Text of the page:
The Bellevue City Council at a Jan. 27 extended study session was updated on a recently conducted data analysis concerning the city’s economic development plan.
The plan — formerly adopted in 2014 for a duration of five years — outlines strategies and outcomes to support economic growth in Bellevue.
Research for the updated plan was conducted by national economic development consulting firm Avalanche, who will present the draft plan on March 23.
Research findings presented at the Jan. 27 meeting were founded on an informational review, interviews with stakeholders and focus groups, and was primarily centered on narrowing down themes and ideas to consider as economic development strategies continue to be worked on.
There were 20 stakeholder interviews and eight focus groups (focused on retail, creative economy, small business and capacity-building, with 50 unique participants) that gathered in December and reconvened in January.
About 70 people participated in the process.
“We are conscious to not duplicate efforts that have previously been done but instead build upon those,” said Philippa Marsh of community development.
Findings show that Bellevue serves as a “global business hub”; that information technology is an increasingly critical industry in the area; that in the course of the last half-decade, business services have seen growth. More retail sales happen in Bellevue than any King County city, except for Tukwila, for instance. (Some $26,000 was accrued for 2018 per capita retail sales.)
Bellevue also has been determined by Avalanche to be the third-best educated out of the U.S.’s 200 largest cities. About 70 percent of residents hold a bachelor’s degree or higher.
It was noted during discussions around small business and entrepreneurship at the meeting that 97 percent of businesses in Bellevue have fewer than 100 employees, and that 13.5 patents were issued per 1,000 residents in 2018.
Some 12 percent of Bellevue households have reported having received self-employment income.
It also was found that there was a dearth of demanded “enhanced” amenities as well as cultural assets (like dining and local arts businesses) in the city, and that affordability is becoming an increasing challenge for residential and commercial properties alike.
Bellevue’s creative economy is dominated (at 91 percent) by its digital (e.g., software, digital) output as opposed to traditional outlets, like galleries and music.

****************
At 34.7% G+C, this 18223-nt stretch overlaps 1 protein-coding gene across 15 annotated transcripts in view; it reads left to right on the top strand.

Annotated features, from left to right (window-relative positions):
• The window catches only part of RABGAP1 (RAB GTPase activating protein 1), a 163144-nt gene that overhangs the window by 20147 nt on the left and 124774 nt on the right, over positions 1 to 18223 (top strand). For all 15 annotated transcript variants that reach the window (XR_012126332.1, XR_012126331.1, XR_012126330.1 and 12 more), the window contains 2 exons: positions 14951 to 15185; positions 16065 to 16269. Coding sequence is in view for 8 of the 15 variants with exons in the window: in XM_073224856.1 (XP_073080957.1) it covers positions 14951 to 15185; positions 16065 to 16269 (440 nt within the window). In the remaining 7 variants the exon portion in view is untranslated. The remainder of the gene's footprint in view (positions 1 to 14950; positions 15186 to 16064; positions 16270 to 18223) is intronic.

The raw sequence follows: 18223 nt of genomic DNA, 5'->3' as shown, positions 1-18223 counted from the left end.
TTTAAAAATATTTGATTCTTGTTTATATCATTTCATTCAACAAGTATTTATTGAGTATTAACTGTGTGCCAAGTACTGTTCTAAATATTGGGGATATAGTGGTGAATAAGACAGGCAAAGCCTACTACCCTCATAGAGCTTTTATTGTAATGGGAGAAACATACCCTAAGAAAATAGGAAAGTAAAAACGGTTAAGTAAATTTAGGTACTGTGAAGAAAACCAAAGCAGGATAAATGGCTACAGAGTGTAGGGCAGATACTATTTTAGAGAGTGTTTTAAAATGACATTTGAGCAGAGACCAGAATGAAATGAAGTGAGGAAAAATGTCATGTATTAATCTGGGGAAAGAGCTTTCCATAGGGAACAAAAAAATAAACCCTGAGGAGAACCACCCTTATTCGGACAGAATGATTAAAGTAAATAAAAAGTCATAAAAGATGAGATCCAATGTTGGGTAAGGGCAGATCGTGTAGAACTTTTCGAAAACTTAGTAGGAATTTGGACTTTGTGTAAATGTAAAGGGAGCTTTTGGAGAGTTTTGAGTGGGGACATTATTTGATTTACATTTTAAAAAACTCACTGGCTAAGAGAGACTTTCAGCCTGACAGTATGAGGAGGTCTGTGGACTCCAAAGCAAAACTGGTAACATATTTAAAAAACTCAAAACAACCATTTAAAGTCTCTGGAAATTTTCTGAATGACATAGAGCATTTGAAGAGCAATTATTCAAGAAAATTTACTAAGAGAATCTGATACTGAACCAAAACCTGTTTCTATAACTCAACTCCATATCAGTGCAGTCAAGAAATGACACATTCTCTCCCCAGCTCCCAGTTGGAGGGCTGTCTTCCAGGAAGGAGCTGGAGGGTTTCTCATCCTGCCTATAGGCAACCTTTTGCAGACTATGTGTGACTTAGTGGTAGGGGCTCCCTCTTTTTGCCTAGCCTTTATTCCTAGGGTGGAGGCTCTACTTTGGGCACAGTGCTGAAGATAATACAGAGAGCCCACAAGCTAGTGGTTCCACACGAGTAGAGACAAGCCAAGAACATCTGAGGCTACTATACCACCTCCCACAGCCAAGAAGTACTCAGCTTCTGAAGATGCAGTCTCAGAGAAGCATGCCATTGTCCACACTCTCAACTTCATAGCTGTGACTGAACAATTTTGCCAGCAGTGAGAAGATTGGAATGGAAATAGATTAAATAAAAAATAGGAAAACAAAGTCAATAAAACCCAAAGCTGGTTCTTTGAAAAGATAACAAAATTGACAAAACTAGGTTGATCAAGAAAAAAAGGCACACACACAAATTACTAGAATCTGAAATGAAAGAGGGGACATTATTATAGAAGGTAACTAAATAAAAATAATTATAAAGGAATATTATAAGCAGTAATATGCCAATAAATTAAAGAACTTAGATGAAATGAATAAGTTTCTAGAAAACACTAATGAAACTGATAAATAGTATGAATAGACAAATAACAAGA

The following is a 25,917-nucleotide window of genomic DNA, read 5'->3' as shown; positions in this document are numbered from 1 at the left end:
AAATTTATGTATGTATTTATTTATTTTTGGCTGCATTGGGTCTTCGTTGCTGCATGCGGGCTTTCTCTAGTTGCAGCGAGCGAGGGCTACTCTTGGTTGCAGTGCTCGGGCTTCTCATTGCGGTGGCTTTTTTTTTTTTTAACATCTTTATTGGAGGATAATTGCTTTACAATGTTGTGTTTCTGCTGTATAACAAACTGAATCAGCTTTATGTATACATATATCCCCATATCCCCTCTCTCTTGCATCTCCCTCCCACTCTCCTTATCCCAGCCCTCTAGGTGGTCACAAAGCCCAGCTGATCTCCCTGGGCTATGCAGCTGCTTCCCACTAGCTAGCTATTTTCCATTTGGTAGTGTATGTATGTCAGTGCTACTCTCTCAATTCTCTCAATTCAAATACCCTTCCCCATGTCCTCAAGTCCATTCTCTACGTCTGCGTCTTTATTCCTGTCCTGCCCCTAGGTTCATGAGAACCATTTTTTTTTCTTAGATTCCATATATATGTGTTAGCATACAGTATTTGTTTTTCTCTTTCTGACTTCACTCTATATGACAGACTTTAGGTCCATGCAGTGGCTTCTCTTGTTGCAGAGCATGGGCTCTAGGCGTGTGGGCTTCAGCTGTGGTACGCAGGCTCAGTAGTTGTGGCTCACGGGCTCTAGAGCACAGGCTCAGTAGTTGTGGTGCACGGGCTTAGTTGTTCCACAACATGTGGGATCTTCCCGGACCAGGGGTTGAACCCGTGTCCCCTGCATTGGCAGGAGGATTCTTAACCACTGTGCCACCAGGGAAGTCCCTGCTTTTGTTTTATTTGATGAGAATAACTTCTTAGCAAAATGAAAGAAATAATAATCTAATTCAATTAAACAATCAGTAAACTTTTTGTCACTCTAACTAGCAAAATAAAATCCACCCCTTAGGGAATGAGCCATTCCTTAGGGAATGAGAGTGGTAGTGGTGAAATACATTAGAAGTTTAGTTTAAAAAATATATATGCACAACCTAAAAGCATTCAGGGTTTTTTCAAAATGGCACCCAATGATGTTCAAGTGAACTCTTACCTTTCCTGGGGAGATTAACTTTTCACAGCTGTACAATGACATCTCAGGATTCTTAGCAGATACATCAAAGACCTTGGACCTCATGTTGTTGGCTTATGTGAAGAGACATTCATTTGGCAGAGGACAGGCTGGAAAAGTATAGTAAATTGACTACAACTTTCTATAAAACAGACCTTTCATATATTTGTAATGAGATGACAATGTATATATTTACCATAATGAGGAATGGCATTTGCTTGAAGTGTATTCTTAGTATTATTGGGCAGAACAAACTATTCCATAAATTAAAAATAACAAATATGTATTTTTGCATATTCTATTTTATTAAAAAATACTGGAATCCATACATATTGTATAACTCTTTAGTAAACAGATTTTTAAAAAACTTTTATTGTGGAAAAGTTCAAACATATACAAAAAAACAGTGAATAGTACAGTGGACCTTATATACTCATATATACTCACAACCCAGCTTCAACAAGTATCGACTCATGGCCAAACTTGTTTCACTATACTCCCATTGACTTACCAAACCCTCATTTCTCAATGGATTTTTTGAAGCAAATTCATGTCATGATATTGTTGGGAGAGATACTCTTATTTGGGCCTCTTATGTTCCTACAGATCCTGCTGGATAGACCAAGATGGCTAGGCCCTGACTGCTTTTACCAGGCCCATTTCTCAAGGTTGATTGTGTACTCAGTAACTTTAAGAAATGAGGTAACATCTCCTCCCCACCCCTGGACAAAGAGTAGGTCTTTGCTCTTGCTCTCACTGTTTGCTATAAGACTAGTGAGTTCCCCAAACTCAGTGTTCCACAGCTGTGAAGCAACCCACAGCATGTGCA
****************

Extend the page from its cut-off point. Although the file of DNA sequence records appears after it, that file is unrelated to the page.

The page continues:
“This traditional creative sector does have a strong bearing on livability for our residents in addition to the strong attraction factor for our businesses,” said Jesse R. Canedo of community development.
Councilmembers voiced an appreciation for the research but had clarifying questions and noted which areas they felt needed more emphasis and specificity. Concerns around education, the creative economy and affordability were especially invoked by councilmembers.
Councilmember Janice Zahn wanted more information about educational findings, and expressed an interest in learning more about how opportunities like trade schools and tech education factor in. She also touched on the importance, as Avalanche continues to develop strategies, of a varied creative economy, and how it connects to other city strengths.
“We’re trying to attract more arts and brewpubs and community spaces and those little local eateries that define Bellevue, but at the same time our bread and butter right now seems to be more high-tech, really educational attainment,” Zahn said. “Somehow, it seems like we need to find a way to broaden that piece…so that we’re actually able to have a community that is diverse and has an opportunity to be a startup, start a small restaurant or a local business.”
Councilmember Jeremy Barksdale acknowledged that while some of the data was promising, something that stuck out to him was how poverty rates might appear artificially low data-wise if some Bellevue residents are essentially being pushed out of the community.
“Given the amount of retail and the contribution that retail plays in our economy, I think it’s important to make sure that we do what we can to provide housing for people who support the economy… one of my asks would be — I know we have our affordable housing strategy [but] if the consultant also has any additional strategies or recommendations, I would like to see that,” Barksdale said. “That also goes for ways we can support our mom and pop shops, our microbusinesses.”
Mayor Lynne Robinson expressed some dissatisfaction with data surrounding workforce development and education, bringing up what she would like to see moving forward.
“I would like the workforce development piece to go a lot further into how we can rejuvenate the workforce that we currently have right now so that the people who already own homes can get a higher salary and stay there rather than importing those people for these jobs who could never afford to live in the city,” Robinson said.
City staff will come back to the council with drafting strategies on Feb. 24. At the end of March, Avalanche will present a draft plan to the council.